Joseph Stern, Express Trade Capital
Amazon is one of the world’s largest internet retailers by revenue and market capitalization, providing sellers and buyers with a central marketplace to conduct trade. The platform has grown so large that many financiers, including Amazon itself, have begun to market funding solutions directly to Amazon sellers.
Amazon built two web interfaces to accommodate its sellers: Seller Central and Vendor Central.
Vender Central is utilized by manufacturers and distributors to sell to Amazon in bulk. Amazon will send weekly purchase orders for shipment to various warehouses. Vendor Central customers are partnered with Amazon, who will market and sell their vendors’ products to the best of their ability. Access to the program is invite only so not all vendors can join Amazon’s Vendor Central program.
However, Amazon vendors have several alternative routes for financing. Since vendors receive purchase orders from Amazon, they are financeable through traditional factoring and purchase order (“P.O.”) funding operators. Factoring companies allow vendors to draw funds against invoices to Amazon due in the future while PO funders give them access to cash to pay for production against purchase orders issued by Amazon.
Amazon’s other program, Seller Central allows merchants to market and sell their goods directly to customers. Sellers can fulfill orders on their own or outsource fulfillment. Amazon allows sellers to enroll in a program through which orders are fulfilled by Amazon (“FBA”). In FBA arrangements, Amazon takes on their vendors’ shipping, customer service, and returns for every order.
Since sellers do not receive large purchase orders, but rather, small orders, customer by customer that must be fulfilled at once, they are not eligible for traditional PO funding operators. Depending on the vendor’s payment terms with Amazon, factoring may still be a viable option. In such cases, vendors who need further financing should seek cash lines against inventory or merchant cash advances.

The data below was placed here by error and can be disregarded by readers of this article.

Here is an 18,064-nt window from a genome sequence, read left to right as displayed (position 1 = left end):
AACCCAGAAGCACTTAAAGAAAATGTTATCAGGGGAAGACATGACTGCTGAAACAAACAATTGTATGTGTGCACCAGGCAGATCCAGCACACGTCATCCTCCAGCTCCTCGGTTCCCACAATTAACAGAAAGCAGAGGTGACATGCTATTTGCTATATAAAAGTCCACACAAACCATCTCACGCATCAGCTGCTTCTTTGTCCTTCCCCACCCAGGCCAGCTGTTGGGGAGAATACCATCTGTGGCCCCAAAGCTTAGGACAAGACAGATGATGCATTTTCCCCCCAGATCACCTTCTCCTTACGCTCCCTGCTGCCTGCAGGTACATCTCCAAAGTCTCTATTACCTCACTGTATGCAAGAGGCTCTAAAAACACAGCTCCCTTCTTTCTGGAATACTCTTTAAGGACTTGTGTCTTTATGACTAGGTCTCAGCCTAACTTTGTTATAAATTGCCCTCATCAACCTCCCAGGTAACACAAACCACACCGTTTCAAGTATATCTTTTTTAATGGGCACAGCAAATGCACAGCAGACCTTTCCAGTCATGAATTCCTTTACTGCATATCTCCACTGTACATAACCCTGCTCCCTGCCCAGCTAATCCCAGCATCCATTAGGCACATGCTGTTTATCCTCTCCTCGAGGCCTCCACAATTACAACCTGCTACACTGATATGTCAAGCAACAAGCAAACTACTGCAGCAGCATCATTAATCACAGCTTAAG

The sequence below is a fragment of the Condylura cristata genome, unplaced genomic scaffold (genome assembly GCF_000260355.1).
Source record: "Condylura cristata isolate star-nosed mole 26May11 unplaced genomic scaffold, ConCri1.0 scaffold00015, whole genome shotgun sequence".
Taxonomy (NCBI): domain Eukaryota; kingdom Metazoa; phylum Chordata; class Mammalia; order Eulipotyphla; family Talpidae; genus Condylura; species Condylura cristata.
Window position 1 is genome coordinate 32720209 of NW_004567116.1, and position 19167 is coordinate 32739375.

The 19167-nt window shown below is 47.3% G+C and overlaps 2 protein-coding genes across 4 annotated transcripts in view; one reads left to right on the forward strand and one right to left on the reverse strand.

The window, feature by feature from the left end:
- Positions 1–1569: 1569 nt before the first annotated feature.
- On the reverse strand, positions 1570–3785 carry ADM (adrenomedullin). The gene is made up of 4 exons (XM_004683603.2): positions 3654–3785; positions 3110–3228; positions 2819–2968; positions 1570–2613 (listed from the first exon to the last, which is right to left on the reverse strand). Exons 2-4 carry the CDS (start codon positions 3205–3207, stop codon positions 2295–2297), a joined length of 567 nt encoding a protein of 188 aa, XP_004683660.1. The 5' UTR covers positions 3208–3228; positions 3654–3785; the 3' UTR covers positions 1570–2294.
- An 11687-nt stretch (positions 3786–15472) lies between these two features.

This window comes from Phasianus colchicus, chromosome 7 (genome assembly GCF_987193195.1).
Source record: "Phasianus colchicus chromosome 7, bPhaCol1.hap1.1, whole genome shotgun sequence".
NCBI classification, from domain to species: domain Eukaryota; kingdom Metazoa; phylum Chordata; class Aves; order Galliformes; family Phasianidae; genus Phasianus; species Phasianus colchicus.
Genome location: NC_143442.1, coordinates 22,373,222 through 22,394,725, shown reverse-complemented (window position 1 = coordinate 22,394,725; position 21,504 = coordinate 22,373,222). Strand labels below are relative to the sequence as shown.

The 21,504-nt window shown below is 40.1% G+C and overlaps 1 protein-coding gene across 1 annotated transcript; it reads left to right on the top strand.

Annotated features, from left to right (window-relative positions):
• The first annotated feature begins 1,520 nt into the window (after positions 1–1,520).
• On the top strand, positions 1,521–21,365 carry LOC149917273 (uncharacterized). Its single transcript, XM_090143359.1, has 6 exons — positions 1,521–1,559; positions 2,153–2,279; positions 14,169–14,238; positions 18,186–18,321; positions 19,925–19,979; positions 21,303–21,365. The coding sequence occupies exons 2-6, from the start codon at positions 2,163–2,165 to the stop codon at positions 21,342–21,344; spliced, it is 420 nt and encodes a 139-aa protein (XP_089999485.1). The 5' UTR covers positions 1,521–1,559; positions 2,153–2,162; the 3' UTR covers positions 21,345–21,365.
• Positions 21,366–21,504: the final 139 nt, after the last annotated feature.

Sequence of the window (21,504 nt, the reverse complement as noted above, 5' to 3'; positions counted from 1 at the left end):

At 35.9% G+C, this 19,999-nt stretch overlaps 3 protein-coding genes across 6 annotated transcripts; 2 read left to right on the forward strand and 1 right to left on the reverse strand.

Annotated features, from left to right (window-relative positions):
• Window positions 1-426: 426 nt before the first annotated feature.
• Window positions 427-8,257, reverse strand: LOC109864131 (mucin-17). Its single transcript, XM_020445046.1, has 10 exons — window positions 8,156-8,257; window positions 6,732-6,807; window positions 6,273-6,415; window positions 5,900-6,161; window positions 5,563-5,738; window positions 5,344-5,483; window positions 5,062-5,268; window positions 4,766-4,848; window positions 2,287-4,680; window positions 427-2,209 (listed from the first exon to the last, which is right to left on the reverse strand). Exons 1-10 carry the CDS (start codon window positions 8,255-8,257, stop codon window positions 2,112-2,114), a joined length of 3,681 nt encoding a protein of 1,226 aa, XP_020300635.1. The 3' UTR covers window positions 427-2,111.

Inventory financing is a type of asset-based lending where sellers use their inventory as collateral for a revolving line of credit. An amazon seller with his own inventory may assign his inventory to a financier while waiting for sales. A financier may cut a deal with Amazon to target sellers using the its FBA or other programs.
A merchant cash advance (or MCA) is a form of receivables financing where a seller takes on a cash loan by offering up a portion of future revenue until the loan and its fees are paid off. Advances are typically capped at one to two times monthly sales with a factor rate ranging from 1.14 to 1.48. In other words, a lender will take a small percentage of the merchant’s credit card revenue until 1.14-1.48 times the loan amount is paid off, depending on the MCA’s factor rate.
Amazon offers its own loan program modeled after inventory loans and merchant cash advances. With an APR of 6%-16%, an Amazon loan will be far less expensive than a merchant cash advance of similar size, which can have effective APRs above 100%. Instead of taking a percentage of sales revenue, Amazon takes fixed amounts from their sellers’ accounts over the course of twelve months or less, thus qualifying its instruments as short-term loans. By targeting only its own qualified merchants, Amazon can utilize its control of the seller’s proceeds and even inventory to ensure repayment. Amazon can also cherry pick preferred vendors based on whatever criteria Amazon believes best serves its risk appetite. In 2017 amazon issued $1 Billion in loans to its merchants.
So far, information on Amazon’s lending programs is scant. Little information is published on default rates, average funding amounts, and the programs are still young enough that available data is still in its infancy. For now, the verdict is still out on how effective the financing programs are for Amazon and its vendors.
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